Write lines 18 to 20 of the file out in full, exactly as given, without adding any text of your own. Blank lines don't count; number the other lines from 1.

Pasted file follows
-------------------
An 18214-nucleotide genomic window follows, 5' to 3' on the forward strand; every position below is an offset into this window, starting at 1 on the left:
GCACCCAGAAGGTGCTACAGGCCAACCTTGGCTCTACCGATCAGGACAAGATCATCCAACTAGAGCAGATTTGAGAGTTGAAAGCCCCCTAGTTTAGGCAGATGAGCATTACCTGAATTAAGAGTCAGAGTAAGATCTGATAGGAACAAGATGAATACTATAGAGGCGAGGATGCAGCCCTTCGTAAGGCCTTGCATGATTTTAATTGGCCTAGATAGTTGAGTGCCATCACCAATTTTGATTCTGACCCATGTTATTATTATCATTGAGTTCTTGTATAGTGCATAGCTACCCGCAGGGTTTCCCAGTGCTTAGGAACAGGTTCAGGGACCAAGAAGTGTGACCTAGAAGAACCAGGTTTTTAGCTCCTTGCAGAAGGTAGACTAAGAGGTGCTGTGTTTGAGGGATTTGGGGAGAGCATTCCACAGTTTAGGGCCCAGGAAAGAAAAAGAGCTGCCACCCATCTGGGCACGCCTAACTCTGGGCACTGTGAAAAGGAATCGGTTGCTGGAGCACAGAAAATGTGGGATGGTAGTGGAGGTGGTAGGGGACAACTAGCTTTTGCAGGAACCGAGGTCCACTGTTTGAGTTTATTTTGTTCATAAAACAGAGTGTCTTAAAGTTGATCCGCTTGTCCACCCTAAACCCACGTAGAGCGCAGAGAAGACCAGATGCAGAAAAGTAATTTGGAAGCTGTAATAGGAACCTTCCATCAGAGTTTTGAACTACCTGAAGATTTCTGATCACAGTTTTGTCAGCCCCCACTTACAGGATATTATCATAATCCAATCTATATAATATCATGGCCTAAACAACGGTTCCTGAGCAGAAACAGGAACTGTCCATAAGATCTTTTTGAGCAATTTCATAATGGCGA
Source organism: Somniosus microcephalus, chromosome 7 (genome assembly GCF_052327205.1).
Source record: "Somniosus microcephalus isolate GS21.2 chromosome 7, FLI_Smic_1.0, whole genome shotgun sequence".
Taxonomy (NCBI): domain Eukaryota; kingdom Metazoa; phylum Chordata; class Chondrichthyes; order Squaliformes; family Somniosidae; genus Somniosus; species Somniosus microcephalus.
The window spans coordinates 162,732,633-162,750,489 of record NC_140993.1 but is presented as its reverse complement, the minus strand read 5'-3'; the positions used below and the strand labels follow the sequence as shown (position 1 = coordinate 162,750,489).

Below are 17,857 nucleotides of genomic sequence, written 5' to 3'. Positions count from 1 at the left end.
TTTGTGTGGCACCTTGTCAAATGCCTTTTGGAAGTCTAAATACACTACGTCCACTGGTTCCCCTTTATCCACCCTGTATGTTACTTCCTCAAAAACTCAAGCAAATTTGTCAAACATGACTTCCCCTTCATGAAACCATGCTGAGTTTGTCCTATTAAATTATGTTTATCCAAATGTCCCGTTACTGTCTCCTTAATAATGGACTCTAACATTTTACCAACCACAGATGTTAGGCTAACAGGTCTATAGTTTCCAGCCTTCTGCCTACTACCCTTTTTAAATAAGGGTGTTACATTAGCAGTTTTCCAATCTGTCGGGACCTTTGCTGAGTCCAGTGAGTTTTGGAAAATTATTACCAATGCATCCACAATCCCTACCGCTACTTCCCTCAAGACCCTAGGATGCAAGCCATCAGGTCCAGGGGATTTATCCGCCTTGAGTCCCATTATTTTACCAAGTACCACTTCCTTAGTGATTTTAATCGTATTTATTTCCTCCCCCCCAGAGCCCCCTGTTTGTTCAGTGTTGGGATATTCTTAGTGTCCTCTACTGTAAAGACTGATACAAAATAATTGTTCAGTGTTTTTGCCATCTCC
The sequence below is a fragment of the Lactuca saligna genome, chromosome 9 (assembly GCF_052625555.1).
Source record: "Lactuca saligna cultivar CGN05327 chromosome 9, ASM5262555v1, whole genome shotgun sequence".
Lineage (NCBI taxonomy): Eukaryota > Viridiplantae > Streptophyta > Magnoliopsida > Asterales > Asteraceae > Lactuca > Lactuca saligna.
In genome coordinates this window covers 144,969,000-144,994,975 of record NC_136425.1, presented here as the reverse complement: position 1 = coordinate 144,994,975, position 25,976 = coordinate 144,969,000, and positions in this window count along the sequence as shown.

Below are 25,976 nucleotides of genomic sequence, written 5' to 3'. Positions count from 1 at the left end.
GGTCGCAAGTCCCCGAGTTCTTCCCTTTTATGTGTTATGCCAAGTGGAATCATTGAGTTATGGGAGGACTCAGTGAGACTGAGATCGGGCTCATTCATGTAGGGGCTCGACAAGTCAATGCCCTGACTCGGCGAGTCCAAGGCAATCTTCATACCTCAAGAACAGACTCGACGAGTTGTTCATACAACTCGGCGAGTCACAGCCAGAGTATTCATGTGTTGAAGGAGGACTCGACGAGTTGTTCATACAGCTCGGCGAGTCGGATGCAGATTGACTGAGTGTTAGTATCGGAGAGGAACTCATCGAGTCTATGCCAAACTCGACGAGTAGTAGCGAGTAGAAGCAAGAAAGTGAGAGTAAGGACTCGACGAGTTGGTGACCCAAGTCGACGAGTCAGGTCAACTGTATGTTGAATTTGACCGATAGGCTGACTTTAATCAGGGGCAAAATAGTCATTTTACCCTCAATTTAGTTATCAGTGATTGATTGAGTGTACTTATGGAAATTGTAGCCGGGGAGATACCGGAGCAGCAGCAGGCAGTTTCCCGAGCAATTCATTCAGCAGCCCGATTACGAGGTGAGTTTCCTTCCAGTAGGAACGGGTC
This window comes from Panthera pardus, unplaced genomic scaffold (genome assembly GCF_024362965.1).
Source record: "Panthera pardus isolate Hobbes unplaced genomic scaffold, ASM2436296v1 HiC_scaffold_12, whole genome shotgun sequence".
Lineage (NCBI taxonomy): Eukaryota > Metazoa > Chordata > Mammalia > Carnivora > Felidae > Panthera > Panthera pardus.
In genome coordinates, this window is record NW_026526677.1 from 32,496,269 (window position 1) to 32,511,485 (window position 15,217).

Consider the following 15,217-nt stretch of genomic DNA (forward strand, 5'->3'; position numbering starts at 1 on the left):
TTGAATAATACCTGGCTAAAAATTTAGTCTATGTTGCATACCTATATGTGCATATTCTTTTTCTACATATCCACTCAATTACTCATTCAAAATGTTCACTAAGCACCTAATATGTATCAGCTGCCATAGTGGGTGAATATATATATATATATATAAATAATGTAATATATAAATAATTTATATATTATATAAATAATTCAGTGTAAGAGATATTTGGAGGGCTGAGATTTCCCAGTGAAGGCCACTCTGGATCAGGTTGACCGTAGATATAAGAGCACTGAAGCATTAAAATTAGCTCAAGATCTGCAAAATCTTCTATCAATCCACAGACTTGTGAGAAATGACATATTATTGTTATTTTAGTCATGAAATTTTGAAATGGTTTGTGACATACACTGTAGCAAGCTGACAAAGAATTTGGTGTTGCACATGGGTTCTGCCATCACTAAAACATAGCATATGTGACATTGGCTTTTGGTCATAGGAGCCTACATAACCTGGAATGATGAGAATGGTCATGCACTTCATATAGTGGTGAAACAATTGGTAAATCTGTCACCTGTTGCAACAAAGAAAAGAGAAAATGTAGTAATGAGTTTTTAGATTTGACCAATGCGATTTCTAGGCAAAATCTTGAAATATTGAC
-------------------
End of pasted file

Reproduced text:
In genome coordinates, this window is record NW_026526677.1 from 32,496,269 (window position 1) to 32,511,485 (window position 15,217).

Consider the following 15,217-nt stretch of genomic DNA (forward strand, 5'->3'; position numbering starts at 1 on the left):
TTGAATAATACCTGGCTAAAAATTTAGTCTATGTTGCATACCTATATGTGCATATTCTTTTTCTACATATCCACTCAATTACTCATTCAAAATGTTCACTAAGCACCTAATATGTATCAGCTGCCATAGTGGGTGAATATATATATATATATATAAATAATGTAATATATAAATAATTTATATATTATATAAATAATTCAGTGTAAGAGATATTTGGAGGGCTGAGATTTCCCAGTGAAGGCCACTCTGGATCAGGTTGACCGTAGATATAAGAGCACTGAAGCATTAAAATTAGCTCAAGATCTGCAAAATCTTCTATCAATCCACAGACTTGTGAGAAATGACATATTATTGTTATTTTAGTCATGAAATTTTGAAATGGTTTGTGACATACACTGTAGCAAGCTGACAAAGAATTTGGTGTTGCACATGGGTTCTGCCATCACTAAAACATAGCATATGTGACATTGGCTTTTGGTCATAGGAGCCTACATAACCTGGAATGATGAGAATGGTCATGCACTTCATATAGTGGTGAAACAATTGGTAAATCTGTCACCTGTTGCAACAAAGAAAAGAGAAAATGTAGTAATGAGTTTTTAGATTTGACCAATGCGATTTCTAGGCAAAATCTTGAAATATTGAC